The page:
They don’t recall posing for this 1973 Modern Dance Company publicity photo, nor do they remember which production it was.
Richard Partridge ’73 (left) thinks it was an Alvin Ailey-inspired piece. MaryGriffin ’73 (second from left) wonders if it’s from the dance inspired by Jonathan Livington Seagull and choreographed by John Carrafa ’76 (far right). “Thus the arms,” she says. “But the costumes aren’t right.”
Johanna Smith Bazzolo ’73 (third from left) recalls what she might’ve been thinking: “Not to lose sight of Mary, who always remembered what to do.” Anne Baker Lewis ’73 (front) says she was likely “wondering how long I was going to have to hold the pose” for the camera. Geri FitzGerald ’75 (second from right) admits being “blurry” on the details.
So their Bates dance memories are fading, right? Hardly. Our memories evolve from literal recollections into an eternal, internal poetry, at least by Wordsworth’s definition of poetry as “powerful feelings … recollected intranquility.”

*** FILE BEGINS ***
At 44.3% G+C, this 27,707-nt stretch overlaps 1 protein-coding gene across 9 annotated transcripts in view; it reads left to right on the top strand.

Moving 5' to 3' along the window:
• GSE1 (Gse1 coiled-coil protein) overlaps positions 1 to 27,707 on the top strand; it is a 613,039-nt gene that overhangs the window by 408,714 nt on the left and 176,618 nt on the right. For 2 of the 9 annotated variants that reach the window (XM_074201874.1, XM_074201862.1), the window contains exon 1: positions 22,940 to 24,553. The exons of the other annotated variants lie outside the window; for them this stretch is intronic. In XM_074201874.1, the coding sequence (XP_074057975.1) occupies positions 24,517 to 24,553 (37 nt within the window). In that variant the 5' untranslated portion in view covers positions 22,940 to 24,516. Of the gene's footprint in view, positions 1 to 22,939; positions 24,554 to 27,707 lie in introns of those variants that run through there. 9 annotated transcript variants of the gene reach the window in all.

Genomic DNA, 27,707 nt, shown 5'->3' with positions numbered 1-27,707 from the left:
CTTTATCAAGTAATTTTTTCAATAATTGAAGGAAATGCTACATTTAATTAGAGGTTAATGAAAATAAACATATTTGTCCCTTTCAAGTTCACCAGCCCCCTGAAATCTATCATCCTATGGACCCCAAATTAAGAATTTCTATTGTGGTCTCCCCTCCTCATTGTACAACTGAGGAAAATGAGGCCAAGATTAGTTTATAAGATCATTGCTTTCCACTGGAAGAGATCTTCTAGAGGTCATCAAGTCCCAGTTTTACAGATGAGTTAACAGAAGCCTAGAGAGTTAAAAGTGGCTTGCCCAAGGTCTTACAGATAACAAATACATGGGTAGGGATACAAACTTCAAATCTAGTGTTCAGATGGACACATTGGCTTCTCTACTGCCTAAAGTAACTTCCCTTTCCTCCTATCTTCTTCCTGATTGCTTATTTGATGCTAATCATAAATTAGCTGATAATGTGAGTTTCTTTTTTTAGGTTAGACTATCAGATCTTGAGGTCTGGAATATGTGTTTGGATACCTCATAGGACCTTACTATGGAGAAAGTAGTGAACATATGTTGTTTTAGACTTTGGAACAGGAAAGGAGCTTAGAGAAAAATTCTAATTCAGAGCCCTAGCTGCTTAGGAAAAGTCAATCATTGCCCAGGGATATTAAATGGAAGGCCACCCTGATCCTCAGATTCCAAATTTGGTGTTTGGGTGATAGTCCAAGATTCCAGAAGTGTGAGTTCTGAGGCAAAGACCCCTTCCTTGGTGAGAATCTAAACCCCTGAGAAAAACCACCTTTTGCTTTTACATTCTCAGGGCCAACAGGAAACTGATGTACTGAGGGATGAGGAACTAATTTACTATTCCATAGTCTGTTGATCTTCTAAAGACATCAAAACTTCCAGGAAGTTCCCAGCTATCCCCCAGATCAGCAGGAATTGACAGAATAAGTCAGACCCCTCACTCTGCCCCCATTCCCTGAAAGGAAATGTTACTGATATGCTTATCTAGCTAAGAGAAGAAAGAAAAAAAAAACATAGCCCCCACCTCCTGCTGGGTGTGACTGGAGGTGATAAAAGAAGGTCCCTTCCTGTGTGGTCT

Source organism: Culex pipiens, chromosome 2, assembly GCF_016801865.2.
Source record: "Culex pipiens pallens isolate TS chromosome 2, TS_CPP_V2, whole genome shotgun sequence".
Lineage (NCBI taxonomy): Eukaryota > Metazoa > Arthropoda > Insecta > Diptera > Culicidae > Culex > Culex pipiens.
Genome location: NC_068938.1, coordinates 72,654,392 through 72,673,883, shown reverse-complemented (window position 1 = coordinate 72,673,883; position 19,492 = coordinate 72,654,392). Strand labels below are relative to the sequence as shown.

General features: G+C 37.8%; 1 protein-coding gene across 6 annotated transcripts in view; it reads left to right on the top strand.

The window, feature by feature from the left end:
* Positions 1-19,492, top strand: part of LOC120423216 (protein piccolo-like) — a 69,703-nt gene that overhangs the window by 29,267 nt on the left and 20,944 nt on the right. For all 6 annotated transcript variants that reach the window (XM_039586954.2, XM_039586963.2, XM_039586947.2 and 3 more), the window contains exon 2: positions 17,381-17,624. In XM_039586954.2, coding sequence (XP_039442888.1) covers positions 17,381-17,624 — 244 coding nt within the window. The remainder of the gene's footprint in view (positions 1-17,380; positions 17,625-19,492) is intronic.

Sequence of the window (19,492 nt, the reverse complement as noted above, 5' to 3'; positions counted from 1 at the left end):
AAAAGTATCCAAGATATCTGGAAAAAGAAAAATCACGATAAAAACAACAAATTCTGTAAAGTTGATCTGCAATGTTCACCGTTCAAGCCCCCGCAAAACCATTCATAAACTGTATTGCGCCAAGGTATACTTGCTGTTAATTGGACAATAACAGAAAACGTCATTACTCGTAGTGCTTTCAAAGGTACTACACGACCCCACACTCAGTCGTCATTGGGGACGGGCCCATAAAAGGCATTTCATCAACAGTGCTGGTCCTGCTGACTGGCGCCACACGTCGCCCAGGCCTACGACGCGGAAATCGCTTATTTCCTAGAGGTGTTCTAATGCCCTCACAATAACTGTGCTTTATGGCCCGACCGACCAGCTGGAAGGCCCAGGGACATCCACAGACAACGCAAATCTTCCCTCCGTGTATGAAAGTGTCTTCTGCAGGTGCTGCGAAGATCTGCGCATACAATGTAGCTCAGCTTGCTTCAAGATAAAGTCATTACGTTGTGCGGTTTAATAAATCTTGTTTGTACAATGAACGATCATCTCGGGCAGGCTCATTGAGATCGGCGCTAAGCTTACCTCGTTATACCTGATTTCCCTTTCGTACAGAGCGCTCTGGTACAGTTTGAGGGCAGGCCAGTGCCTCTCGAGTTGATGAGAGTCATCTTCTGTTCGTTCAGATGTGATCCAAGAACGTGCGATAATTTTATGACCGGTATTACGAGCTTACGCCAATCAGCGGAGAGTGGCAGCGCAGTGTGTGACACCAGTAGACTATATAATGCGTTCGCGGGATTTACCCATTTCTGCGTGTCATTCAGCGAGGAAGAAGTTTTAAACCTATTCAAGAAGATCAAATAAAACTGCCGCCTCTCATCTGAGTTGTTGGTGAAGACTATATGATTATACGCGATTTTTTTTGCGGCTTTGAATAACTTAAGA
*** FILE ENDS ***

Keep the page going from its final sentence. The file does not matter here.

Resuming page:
A title might fade from memory, but emotions — in this case, alumni emotions surrounding Bates dance — are colorfast.
To this day, Bazzolo says, “When I am struck by something beautiful, or am immensely happy, I find myself dancing — in my mind, at least!”
“The sheer joy and excitement of those years, and my gratitude to Marcy Plavin, will always be with me,” Partridge says. Adds FitzGerald:”She found a place in dance for all of us.”
See coverage of Plavin’s retirement celebration at the College, May 1-2, in Quad Angles and the profile on John Carrafa ’76.